Cooking up a storm at TrinityJohn Blois
He’s become a familiar face for those in Food Technology and Hospitality classes and the praise for his cooking skills can be heard from students and staff alike across the Trinity campus, but Mr Jacob Saliba is just glad he can pair his dual passions for food and education together.
Working in the education sector has always been on Jacob’s radar. Straight out of high school, he completed his first year of a degree in Primary Education before pivoting to pursue his passion for food by studying Commercial Cookery at William Blue.
With eight years of experience across some of the best restaurants Sydney has to offer, Jacob wasn’t sure what he wanted to do next. That’s when he spotted a position available at Trinity Grammar School. He jumped at the chance to dive back into the world of education and is now the Food Technology and Hospitality Teachers’ Assistant.
Trinity was a great choice for Jacob – coming from the hospitality industry, he knew the kinds of facilities he needed to thrive and he knew that Trinity could offer them.
“I didn’t have any food technology facilities available to me at school – but had they been available to me, maybe food would have been something that I would have ended up doing sooner,” he says.
“I love having the opportunity to share my passion and joy of food with the boys. At the very least, I’m able to teach the students how to cook for themselves to survive.
“Taking this role has opened my eyes to realise that I now do want to pursue education. It’s easy to ‘um’ and ‘ah’ and not know what you want to do. It’s been good for me to have this step before I start a four year course.
“I have the chance to help educate students and be that extra helping hand in the kitchen. The staff really value my input and industry experience when it comes to the practical side of things. I can show the students how what they’re learning equates to what happens in the industry or how it differs from what they do at home.”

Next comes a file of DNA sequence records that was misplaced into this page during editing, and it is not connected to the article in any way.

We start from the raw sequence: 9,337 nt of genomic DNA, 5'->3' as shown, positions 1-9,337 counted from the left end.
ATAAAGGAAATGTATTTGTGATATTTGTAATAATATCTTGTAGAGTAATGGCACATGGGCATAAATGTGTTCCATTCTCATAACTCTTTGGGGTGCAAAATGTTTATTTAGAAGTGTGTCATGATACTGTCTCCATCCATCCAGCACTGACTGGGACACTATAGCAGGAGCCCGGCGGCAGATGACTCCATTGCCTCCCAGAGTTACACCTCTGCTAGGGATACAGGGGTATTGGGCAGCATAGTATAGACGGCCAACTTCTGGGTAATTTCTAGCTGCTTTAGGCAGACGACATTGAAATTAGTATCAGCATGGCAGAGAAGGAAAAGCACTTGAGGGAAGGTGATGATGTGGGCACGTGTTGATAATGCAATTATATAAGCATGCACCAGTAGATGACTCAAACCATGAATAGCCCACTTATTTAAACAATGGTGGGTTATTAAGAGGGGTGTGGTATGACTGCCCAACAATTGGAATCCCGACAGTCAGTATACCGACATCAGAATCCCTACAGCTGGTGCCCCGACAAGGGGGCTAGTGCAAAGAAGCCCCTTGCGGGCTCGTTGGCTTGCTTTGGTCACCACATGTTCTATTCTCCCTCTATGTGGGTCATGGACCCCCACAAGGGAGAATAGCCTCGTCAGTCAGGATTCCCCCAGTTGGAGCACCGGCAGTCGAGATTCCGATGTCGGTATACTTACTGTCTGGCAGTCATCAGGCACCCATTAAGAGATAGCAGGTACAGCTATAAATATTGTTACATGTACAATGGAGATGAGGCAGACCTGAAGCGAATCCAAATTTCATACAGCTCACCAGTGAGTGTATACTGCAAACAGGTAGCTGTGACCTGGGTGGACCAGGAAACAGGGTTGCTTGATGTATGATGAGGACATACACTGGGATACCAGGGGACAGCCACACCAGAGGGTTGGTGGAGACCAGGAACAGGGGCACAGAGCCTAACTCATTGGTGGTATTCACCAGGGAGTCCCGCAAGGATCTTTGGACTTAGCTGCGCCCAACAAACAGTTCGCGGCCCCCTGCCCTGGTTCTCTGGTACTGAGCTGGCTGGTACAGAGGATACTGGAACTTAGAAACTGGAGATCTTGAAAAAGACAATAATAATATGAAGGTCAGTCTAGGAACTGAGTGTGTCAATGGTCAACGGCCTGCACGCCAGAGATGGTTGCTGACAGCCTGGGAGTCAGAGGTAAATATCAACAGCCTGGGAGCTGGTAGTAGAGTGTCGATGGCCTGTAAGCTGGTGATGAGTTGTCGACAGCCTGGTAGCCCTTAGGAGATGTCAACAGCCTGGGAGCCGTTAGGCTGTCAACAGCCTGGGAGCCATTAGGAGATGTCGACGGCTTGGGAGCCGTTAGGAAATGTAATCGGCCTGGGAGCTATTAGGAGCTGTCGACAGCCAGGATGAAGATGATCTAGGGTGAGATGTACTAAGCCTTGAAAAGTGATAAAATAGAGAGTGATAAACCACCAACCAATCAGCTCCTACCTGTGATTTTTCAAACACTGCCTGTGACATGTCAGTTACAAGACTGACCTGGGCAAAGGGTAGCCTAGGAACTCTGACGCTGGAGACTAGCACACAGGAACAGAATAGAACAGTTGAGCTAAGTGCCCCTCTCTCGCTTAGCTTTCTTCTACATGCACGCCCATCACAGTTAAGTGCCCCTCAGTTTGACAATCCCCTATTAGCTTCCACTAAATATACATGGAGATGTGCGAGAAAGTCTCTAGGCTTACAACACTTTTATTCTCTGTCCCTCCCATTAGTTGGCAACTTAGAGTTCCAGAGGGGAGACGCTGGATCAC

Starting the role in early 2021, Jacob experienced what it was like to engage with students remotely. He filmed himself cooking to help the students follow along from home with step-by-step instructions, and he got some valuable information and support from his mother who is a Food Technology teacher.
“I’m loving the opportunity to work with the students, not just in the educational setting but beyond into the Co-curricular programme too,” Jacob says. “I work with the Community Service Co-curricular who use the kitchen to make sandwiches for Vinnies. Plus, one of the Mandarin classes is coming in soon to learn to make spring rolls. It’s not just typical academic classes all the time.”
It’s not uncommon for those in the hospitality industry to look for opportunities in the education sector, but Jacob says they usually start looking once they’ve had a long career and are tired of the demanding 60-hour work weeks. Even then, they often go into teaching at TAFE or through a college, not usually a high school.
For anyone who might be wanting to shake things up a little bit, Jacob is the proof that taking this kind of opportunity can pay off.
“Be on the lookout for opportunities like this. There are steps between full-time cookery and full-time teaching – these kinds of midway stepping stones can help you to understand what you really want to do.”
Going into 2023, Jacob’s looking forward to starting his degree in Secondary Education to bring his love for food and education together. He’s also looking forward to continuing to be a part of the team at Trinity as they look to revamp the kitchen, update technology and embrace further change.
Want to know more about working at Trinity? Check out all the employment opportunities available.